AAP urges restrictions on use of codeine in children
Parents and health care providers are encouraged to stop administering codeine to children aged younger than 18 years as either an analgesic or antitussive, due to growing evidence linking the common painkiller to life-threatening or fatal respiratory reactions in pediatric settings, according to an AAP clinical report.
“Effective pain management for pediatric patients remains problematic, with studies showing that significant improvements and alterations in practice may be needed to provide safe and adequate analgesia,” Joseph D. Tobias, MD, FAAP, of Nationwide Children’s Hospital, and colleagues from the AAP’s Section on Anesthesiology and Pain Medicine and Committee on Drugs wrote.
While widely considered an optimal oral analgesic for outpatient pain treatment among children, codeine itself has no analgesic effect, but rather must be converted into morphine by the liver.
Due to the metabolic differences between patients, however, there can be considerable variability in the therapeutic response to the recommended codeine dosages. In particular, children and those with obstructive sleep apnea, can be “ultra-rapid metabolizers” and may experience unanticipated respiratory depression and death after receiving standard doses of codeine.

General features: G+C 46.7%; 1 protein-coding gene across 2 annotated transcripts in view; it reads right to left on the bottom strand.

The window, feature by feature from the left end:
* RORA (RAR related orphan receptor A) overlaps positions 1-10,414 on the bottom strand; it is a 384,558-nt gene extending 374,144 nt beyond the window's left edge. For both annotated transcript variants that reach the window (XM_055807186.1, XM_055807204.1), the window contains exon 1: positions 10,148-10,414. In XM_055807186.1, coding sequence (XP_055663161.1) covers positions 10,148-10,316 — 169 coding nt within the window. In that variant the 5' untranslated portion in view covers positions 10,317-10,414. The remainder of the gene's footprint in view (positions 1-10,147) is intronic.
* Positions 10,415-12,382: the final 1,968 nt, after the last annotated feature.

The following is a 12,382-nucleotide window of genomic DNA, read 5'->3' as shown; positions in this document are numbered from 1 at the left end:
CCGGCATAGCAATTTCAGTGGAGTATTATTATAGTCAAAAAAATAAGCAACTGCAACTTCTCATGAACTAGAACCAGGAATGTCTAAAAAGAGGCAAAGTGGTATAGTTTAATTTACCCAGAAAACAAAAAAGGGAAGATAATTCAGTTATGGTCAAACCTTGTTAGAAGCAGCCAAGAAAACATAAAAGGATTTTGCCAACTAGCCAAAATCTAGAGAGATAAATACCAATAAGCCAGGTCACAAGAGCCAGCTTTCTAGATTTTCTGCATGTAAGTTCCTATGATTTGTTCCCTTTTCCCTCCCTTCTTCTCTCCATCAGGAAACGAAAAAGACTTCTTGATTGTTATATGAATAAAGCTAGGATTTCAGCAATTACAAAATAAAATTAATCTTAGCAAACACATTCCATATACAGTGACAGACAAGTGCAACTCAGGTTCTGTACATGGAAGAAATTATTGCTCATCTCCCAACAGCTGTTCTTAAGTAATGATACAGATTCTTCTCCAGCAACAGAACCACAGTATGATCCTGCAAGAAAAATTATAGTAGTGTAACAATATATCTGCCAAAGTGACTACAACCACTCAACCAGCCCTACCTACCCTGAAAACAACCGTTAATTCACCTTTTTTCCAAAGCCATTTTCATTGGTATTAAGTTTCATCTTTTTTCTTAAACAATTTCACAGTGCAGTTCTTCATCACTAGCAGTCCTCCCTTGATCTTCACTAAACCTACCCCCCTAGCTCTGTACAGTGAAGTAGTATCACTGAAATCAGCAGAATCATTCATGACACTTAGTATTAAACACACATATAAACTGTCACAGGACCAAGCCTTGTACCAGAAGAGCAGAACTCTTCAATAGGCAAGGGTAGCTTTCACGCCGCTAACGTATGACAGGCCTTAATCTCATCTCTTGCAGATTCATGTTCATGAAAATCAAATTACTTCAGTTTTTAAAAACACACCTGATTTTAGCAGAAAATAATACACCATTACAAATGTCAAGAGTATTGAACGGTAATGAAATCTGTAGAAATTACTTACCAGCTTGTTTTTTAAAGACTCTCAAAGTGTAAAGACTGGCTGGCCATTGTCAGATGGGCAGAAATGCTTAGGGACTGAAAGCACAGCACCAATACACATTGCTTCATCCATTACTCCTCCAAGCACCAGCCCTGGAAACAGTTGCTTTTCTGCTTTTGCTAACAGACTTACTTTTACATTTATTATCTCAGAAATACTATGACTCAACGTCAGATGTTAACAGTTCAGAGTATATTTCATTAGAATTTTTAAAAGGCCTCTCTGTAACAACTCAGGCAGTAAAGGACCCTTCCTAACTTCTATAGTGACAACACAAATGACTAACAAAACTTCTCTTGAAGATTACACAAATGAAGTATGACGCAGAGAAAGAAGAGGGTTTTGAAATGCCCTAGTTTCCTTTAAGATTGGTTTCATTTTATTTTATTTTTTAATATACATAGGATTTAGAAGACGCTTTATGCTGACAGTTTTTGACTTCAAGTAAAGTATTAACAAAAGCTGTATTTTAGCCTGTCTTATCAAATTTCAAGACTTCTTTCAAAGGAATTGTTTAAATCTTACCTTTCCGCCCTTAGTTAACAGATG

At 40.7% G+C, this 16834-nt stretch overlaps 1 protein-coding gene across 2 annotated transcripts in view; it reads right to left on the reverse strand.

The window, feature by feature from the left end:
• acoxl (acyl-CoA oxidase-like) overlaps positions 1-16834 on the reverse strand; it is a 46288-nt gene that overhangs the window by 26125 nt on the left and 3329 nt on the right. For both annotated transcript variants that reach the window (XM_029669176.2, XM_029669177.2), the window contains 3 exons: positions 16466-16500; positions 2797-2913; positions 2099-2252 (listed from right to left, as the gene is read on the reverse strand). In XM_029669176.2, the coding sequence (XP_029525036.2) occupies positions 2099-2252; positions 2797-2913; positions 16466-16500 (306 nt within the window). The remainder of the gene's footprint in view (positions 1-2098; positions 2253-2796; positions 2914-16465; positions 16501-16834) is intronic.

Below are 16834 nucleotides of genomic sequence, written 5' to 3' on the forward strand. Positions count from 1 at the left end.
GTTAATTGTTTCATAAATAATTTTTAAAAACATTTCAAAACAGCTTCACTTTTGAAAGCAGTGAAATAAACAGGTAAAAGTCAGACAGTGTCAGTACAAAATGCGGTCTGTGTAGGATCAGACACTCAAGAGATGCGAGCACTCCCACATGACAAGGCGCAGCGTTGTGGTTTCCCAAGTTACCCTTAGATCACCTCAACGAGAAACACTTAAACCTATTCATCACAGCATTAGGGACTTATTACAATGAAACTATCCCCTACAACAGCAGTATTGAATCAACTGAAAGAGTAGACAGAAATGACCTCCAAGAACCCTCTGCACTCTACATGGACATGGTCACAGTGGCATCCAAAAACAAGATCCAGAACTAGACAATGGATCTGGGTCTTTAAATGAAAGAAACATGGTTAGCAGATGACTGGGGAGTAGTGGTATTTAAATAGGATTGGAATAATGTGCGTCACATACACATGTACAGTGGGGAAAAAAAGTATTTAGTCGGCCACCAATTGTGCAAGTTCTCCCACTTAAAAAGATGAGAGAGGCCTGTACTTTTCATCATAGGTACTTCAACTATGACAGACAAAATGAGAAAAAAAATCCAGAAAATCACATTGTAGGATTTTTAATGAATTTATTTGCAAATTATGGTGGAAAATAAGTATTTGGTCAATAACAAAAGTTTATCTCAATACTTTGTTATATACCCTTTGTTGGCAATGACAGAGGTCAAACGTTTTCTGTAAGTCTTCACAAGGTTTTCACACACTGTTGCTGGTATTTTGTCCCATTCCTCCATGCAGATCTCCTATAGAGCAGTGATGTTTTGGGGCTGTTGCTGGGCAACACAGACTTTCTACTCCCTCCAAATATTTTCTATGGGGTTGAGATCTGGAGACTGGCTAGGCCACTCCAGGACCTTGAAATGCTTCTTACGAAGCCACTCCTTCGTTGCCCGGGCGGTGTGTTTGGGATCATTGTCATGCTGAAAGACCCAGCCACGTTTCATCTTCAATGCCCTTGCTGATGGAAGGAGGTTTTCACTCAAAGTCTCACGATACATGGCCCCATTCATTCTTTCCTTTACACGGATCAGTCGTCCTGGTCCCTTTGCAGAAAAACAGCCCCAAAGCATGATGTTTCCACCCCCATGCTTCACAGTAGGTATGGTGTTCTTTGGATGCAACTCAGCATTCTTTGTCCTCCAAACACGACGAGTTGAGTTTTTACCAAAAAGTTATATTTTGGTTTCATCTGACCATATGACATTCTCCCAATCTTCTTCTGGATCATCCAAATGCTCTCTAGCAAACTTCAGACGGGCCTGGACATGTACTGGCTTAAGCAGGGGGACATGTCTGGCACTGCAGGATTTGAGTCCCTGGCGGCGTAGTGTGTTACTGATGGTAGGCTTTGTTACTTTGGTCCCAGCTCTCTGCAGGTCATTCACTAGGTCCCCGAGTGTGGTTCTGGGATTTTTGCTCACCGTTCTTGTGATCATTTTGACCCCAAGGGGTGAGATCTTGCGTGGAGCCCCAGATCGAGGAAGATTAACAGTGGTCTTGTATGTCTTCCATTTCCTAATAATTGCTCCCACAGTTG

“Despite these concerns and the potential hazards, codeine continues to be widely available from many pharmacies and inpatient hospital formularies for use in outpatient pediatric settings and is commonly prescribed to pediatric patients,” the researchers wrote.
According to the AAP report, codeine is commonly prescribed to children after surgical procedures, such as tonsil and adenoid removal, and in one study, more than 800,000 patients aged younger than 11 years were prescribed codeine in 2011.
The most frequent health care prescribers of codeine/acetaminophen liquid formulations during 2007 to 2011, included:
- otolaryngologists (19.6%);
- dentists (13.3%);
- pediatricians (12.7%); and
- general practice/family physicians (10.1%)
In addition to the AAP, several medical organizations and regulatory bodies, including WHO, the FDA, and the European Medicines Agency, have issued warnings regarding the occurrence of adverse effects of codeine in children — some have even considered a declaration of a contraindication for the use of codeine as either an analgesic or an antitussive.
“Improved education of parents and more formal restrictions regarding its use in children, regardless of age, are necessary,” Tobias and colleagues wrote. “Additional clinical research must extend the understanding of the risks and benefits of both opioid and nonopioid alternatives for orally administered, effective agents for acute pain.” – by Bob Stott
Disclosure: The researchers report no relevant financial disclosures.